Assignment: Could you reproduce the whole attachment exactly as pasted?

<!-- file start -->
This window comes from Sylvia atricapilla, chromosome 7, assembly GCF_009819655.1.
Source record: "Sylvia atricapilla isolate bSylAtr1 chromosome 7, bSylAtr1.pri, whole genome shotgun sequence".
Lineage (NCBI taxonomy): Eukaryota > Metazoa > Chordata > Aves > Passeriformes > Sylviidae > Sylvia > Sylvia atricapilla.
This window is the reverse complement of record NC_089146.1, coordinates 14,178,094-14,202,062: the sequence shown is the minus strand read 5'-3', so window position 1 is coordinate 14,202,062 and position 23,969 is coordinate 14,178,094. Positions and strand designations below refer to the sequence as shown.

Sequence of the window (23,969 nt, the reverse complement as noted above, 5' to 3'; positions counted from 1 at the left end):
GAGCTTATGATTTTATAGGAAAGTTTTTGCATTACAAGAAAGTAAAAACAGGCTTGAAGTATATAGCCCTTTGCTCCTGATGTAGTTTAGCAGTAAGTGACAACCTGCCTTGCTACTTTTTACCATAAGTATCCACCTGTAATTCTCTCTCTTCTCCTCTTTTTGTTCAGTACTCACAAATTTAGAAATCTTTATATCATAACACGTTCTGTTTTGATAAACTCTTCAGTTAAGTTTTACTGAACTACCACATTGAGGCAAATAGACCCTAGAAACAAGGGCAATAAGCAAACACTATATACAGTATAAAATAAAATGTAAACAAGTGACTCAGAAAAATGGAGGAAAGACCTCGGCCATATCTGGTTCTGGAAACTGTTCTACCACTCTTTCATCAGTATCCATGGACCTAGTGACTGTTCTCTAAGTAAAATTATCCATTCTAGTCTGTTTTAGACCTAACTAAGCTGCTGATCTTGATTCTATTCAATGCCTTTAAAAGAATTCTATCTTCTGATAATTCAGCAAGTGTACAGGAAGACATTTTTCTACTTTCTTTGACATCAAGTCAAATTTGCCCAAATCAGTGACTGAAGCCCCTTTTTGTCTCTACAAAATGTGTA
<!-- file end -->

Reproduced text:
This window comes from Sylvia atricapilla, chromosome 7, assembly GCF_009819655.1.
Source record: "Sylvia atricapilla isolate bSylAtr1 chromosome 7, bSylAtr1.pri, whole genome shotgun sequence".
Lineage (NCBI taxonomy): Eukaryota > Metazoa > Chordata > Aves > Passeriformes > Sylviidae > Sylvia > Sylvia atricapilla.
This window is the reverse complement of record NC_089146.1, coordinates 14,178,094-14,202,062: the sequence shown is the minus strand read 5'-3', so window position 1 is coordinate 14,202,062 and position 23,969 is coordinate 14,178,094. Positions and strand designations below refer to the sequence as shown.

Sequence of the window (23,969 nt, the reverse complement as noted above, 5' to 3'; positions counted from 1 at the left end):
GAGCTTATGATTTTATAGGAAAGTTTTTGCATTACAAGAAAGTAAAAACAGGCTTGAAGTATATAGCCCTTTGCTCCTGATGTAGTTTAGCAGTAAGTGACAACCTGCCTTGCTACTTTTTACCATAAGTATCCACCTGTAATTCTCTCTCTTCTCCTCTTTTTGTTCAGTACTCACAAATTTAGAAATCTTTATATCATAACACGTTCTGTTTTGATAAACTCTTCAGTTAAGTTTTACTGAACTACCACATTGAGGCAAATAGACCCTAGAAACAAGGGCAATAAGCAAACACTATATACAGTATAAAATAAAATGTAAACAAGTGACTCAGAAAAATGGAGGAAAGACCTCGGCCATATCTGGTTCTGGAAACTGTTCTACCACTCTTTCATCAGTATCCATGGACCTAGTGACTGTTCTCTAAGTAAAATTATCCATTCTAGTCTGTTTTAGACCTAACTAAGCTGCTGATCTTGATTCTATTCAATGCCTTTAAAAGAATTCTATCTTCTGATAATTCAGCAAGTGTACAGGAAGACATTTTTCTACTTTCTTTGACATCAAGTCAAATTTGCCCAAATCAGTGACTGAAGCCCCTTTTTGTCTCTACAAAATGTGTA